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Thursday, March 28, 2013

"Reasons for Belief" (Norman L. Geisler)

TITLE: Reasons for Belief: Easy-to-Understand Answers to 10 Essential Questions
AUTHOR: Norman L. Geisler and Patty Tunnicliffe
PUBLISHER: Minneapolis, MN: Bethany House Publishers, 2013, (240 pages).

Know why you believe. Know what you believe. Know the reasons for your belief. These are important considerations for anyone seeking not just to give an answer for the hope they embrace, but to be personally convinced and convicted about their faith. There are many tough questions when it comes to Apologetics. Geisler and Tunnicliffe manage to distill them into ten of the most popular "challenges" that often make it hard for non-believers to come to faith in Christ. These ten challenges are:

  1. On Relativism: "Real truth does not exist. 'Trust is just truth to you."
  2. On the evidence and existence of God #1: "Christianity rests upon God's existence. If God does not exist, Christianity is false," and God does not exist.
  3. On Monotheism: "If God exists, He isn't necessarily the God of the Bible."
  4. On Miracles: "Miracles don't happen."
  5. On the Reliability of the New Testament: "The New Testament's many errors make it unreliable. It's more like a collection of myths and legends."
  6. On Jesus' deity: "Jesus never claimed to be God."
  7. On Jesus: "Jesus didn't prove he is God."
  8. On Resurrection: "Jesus did not rise from the dead."
  9. On Religious books: "The Bible isn't the only true religious books."
  10. On the way to God: "Christianity is too narrow. There are many ways to God besides Jesus."

The cover page visualizes the ten challenges through icons that represent the wide range of challenges. There are issues that range from creation to the resurrection; from the reliability of the Bible to the reality of Jesus as God; from worldview philosophies to Christian theology; to engagement with plural concerns and freedom of belief. The authors hope to equip readers with a ready defense of Christianity. The ten challenges are carefully selected and thought out so that one can argue convincingly that Christianity claims are true. Typically, each chapter goes like this. First, the authors state plainly the challenge. Second, the problem is further described often in a philosophical manner like comparing and contrasting two intellectual assertions.  Third, the reasons, the assumptions, and the preconceived notions are laid out. Four, closing comments from the author about the challenge and how it impacts believers or seekers. Finally, the arguments are summarized.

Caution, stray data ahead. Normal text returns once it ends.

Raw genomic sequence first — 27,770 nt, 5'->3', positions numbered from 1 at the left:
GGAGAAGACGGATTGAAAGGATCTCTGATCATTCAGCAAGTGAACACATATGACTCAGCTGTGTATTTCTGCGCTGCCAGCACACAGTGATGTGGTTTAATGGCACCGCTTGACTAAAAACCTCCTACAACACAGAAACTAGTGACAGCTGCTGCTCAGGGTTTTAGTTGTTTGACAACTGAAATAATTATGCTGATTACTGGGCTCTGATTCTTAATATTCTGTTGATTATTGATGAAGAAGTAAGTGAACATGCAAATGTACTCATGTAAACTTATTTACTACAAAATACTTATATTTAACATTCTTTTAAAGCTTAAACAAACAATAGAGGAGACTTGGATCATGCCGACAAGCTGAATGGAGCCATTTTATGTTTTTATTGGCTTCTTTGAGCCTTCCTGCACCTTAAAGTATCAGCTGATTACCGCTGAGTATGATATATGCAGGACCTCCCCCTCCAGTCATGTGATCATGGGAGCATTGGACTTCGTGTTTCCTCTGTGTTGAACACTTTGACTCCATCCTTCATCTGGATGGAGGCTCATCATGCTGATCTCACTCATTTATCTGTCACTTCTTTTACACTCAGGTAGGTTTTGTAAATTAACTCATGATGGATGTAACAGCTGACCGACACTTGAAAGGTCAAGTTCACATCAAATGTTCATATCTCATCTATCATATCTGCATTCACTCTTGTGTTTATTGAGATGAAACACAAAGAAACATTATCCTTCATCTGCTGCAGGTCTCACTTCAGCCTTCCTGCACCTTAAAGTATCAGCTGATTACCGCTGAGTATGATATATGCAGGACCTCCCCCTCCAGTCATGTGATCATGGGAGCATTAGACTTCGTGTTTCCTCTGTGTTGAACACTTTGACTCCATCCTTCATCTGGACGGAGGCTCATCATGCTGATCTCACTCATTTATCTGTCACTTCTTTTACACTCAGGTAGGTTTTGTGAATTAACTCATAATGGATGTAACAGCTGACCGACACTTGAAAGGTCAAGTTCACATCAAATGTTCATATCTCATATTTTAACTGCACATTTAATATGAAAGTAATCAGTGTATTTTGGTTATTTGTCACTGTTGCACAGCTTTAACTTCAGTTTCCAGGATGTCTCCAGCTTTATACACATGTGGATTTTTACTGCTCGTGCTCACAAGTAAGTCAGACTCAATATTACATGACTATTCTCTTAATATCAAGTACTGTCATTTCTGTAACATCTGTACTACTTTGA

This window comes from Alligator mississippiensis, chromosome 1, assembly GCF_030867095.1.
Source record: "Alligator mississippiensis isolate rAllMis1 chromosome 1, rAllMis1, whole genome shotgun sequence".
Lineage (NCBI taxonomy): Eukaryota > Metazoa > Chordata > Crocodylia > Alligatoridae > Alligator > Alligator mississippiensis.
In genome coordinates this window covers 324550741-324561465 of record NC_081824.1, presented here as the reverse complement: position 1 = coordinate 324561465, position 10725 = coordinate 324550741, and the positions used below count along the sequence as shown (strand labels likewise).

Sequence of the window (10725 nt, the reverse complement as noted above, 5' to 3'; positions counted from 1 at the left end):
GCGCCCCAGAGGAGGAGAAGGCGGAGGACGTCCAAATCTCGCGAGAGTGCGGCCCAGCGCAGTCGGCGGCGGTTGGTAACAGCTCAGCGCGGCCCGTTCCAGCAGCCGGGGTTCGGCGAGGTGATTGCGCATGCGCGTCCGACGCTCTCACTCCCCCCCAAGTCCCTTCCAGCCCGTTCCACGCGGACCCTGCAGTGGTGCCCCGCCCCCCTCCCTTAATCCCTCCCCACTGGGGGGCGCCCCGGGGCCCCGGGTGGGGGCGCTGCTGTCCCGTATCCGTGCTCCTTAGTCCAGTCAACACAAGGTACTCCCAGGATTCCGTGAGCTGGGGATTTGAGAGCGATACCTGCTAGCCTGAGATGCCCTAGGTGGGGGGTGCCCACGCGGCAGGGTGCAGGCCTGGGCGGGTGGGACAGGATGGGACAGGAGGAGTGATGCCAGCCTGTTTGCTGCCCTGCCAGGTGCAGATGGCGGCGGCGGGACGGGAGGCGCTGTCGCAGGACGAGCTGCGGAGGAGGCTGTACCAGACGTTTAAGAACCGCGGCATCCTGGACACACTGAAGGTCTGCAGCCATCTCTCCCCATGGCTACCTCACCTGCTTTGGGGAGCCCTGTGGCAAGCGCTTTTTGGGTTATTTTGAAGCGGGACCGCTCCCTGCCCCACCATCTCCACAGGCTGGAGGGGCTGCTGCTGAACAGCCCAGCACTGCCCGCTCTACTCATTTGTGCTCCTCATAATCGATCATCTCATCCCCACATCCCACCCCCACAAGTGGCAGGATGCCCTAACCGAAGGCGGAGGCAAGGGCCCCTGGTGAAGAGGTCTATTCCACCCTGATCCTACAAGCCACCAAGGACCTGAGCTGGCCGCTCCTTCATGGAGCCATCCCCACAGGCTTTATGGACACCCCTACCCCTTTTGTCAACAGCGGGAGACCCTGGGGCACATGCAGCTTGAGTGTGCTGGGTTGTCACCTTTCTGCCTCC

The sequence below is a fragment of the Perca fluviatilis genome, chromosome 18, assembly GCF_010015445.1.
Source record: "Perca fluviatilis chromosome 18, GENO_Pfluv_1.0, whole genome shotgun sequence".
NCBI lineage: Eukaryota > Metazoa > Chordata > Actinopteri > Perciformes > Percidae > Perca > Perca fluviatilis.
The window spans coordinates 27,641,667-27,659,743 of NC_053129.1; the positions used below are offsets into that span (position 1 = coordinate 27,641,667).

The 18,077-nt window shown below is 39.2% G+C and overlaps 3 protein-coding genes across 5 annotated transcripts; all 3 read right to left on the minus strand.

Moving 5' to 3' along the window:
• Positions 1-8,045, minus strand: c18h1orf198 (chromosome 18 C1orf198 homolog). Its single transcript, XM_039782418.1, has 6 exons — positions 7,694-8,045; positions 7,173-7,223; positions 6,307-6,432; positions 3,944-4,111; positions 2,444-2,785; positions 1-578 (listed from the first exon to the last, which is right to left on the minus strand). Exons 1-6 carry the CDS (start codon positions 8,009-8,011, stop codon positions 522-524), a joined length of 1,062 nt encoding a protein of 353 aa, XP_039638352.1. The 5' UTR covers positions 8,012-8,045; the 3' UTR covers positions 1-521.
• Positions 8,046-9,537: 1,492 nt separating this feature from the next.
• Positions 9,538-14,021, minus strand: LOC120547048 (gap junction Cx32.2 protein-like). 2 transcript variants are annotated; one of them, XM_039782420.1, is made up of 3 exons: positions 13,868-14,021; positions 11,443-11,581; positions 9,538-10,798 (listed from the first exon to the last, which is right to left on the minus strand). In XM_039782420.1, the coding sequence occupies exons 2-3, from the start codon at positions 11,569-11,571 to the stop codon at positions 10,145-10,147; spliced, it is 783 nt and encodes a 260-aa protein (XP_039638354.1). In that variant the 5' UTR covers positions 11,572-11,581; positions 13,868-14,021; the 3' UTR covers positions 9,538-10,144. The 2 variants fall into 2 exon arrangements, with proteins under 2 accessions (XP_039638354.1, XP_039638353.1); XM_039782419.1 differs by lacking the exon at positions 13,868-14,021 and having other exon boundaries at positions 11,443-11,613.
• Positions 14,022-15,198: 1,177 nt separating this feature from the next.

What I like about the book is its simplicity of approach. Without beating around the bush, the authors state the problem and its assumptions, even bringing in other worldviews so that readers can fairly compare and contrast them on their own. Using scientific knowledge, philosophies of the age, classic and familiar worldviews, together with modern examples and apt summaries, Geisler and Tunnicliffe make apologetics look so easy to understand. Some of the comparisons include: